While it is plausible that the fixed costs of hiring another employee impose a larger burden on small banks, it should be kept in mind that many small banks use consultants and vendors to handle regulatory compliance. These outside contractors spread their own fixed employment costs across their many small bank clients. Ultimately, the magnitude of the rise in regulatory costs due to Dodd-Frank and the accompanying regulatory changes since the Great Recession is an empirical question that will require more time and analysis to determine. However, even with years of data in hand, it will remain difficult to disentangle regulatory costs from other factors that affect small banks' cost structures.


The inconclusive nature of the evidence notwithstanding, we note one interesting proposal from Federal Reserve Governor Daniel Tarullo, echoing a more detailed proposal by FDIC Vice Chairman Thomas Hoenig, designed to reduce regulatory costs for small banks. It offers small banks a trade. In exchange for maintaining a somewhat higher capital level than the minimum, small banks that do not engage in nontraditional activities would be permitted to use much simpler risk-based capital requirements similar to those of Basel I, which required only elementary distinctions between assets according to risk. For example, in exchange for holding a higher capital level, small banks would not be subject to the Basel III requirements for CRE. (26) This proposal might significantly reduce record keeping and compliance costs without posing a significantly higher risk to safety and soundness.

James DiSalvo is a banking structure specialist and Ryan Johnston is a banking structure associate in the Research Department of the Federal Reserve Bank of Philadelphia. The views expressed in this article are not necessarily those of the Federal Reserve.

(1) Concern about the impact of regulatory costs on small banks has two main rationales. First, as shown in our third quarter 2015 issue of Banking Trends, small banks play an outsize role in small business lending in the U.S. Second, small bank failures do not pose the same risks to financial stability as do large bank failures.

(2) In this article, we do not address the effects of the new regulations on large banks.

(3) Bankers have also complained about overzealous and inconsistent examiners, but these costs have little to do with Dodd-Frank and are difficult to verify or quantify.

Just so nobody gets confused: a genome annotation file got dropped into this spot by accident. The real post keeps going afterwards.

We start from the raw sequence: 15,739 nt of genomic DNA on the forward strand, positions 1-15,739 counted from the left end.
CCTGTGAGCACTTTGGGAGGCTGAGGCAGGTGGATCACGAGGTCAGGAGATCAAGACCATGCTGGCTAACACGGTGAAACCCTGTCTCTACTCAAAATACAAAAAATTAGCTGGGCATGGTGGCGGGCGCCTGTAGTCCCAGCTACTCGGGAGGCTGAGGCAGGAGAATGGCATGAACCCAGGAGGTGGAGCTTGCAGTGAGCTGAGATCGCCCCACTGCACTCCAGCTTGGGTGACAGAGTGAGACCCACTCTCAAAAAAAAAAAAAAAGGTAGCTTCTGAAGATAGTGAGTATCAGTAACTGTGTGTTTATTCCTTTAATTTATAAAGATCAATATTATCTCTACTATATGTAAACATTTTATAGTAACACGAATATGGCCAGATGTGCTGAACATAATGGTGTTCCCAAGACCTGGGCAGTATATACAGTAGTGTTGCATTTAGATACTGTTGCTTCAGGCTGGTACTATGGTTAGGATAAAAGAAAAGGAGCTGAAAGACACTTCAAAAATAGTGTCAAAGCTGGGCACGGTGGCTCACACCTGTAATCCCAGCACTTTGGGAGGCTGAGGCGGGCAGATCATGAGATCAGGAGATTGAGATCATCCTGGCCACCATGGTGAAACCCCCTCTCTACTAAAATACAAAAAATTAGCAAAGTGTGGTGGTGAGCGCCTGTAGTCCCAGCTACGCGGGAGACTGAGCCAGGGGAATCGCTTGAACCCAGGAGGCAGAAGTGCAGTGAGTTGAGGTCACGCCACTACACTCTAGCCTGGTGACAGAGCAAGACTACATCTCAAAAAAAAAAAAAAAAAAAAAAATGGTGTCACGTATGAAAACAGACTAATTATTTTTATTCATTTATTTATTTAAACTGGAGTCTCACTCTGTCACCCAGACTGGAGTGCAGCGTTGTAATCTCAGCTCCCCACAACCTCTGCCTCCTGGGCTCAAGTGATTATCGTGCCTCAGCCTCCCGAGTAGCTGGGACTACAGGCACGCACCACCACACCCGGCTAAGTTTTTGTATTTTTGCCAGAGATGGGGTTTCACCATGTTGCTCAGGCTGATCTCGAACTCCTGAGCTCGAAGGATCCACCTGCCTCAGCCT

(4) See Jim Fuchs and Andrew Meyer's estimates.

(5) A bank can make a qualified mortgage by documenting certain facts about the borrower: income or assets, employment, credit history, monthly mortgage payment, other monthly payments associated with the property, other monthly obligations associated with the mortgage, and other debt. Also, a borrower's debt-to-income ratio must be 43 percent or less; the bank cannot charge more than 3 percent in points and fees; and the loan cannot have a special structure such as balloon payments, negative amortization, interest-only payments, or terms beyond 30 years. For more information on the qualified mortgage rule for small banks, see the Consumer Financial Protection Board's Ability-to-Repay and Qualified Mortgage Rule Small Entity Compliance Guide.

(6) Nonqualified loans are also significantly more costly to securitize--that is, to package along with other mortgages into a security that can be sold to investors. This cost is very important for large banks, less so for small banks, which generally retain more of their mortgage loans in their own portfolios.

(7) While 67 percent of respondents to the Fed's July 14, 2014, Senior Loan Officer Opinion Survey reported that the qualified mortgage requirements had no effect on their lending standards, those respondents reporting a decline in making nonqualified mortgages were more likely to be from smaller banks. Fannie Mae reported similar results, finding that most lenders had experienced or expected a rise in compliance costs.

(8) In fact, the numbers are similar for 2013 and 2014. It is possible that banks were adapting to the impending regulation ahead of its enactment. Furthermore, most observers agree that bank credit standards for mortgage loans have been quite tight even as the economy recovered, so we might expect the new regulations to bind more tightly in future years.

(9) We exclude home improvement loans because they would typically be below the conforming loan limit.

(10) We define a high-priced loan as one in which the annual percentage rate is more than 1.5 percent higher than the average prime offer rate for loans secured by first liens and 3.5 percent higher for loans secured by junior liens. Still, some high-priced loans by our measure may meet GSE standards.

(11) Consumer Financial Protection Bureau regulations reduce the reporting burden for banks with less than $2 billion in assets that made fewer than 2,000 mortgage loans in the previous year. This is a potentially large source of regulatory relief. We do not adjust our numbers to take this potential into account because the extent to which a bank actually has a legal safe harbor if it takes advantage of the less stringent requirements is not yet clear. Nonetheless, we think of our portfolio measure as an upper bound.

(12) The Bank for International Settlements concisely describes the Basel agenda,

(13) See Ronel Elul's article for a description and discussion of capital regulation from pre-Basel to Basel III.

(14) High-volatility commercial real estate includes all acquisition, development, and construction (ADC) commercial real estate loans except one- to four-family residential ADC loans and commercial real estate ADC loans that meet regulatory requirements imposing a maximum loan-to-value ratio both at the outset and throughout the life of the loan.

(15) Joseph Rubin, Stephan Giczewski, and Matt Olson discuss the possible effects of the new CRE capital standards.

(16) Banks began reporting high-volatility CRE only in 2015.

(17) Unlike for the HMDAdata, the Call Reports provide no information about the number of CRE loans, only their total outstanding dollar value.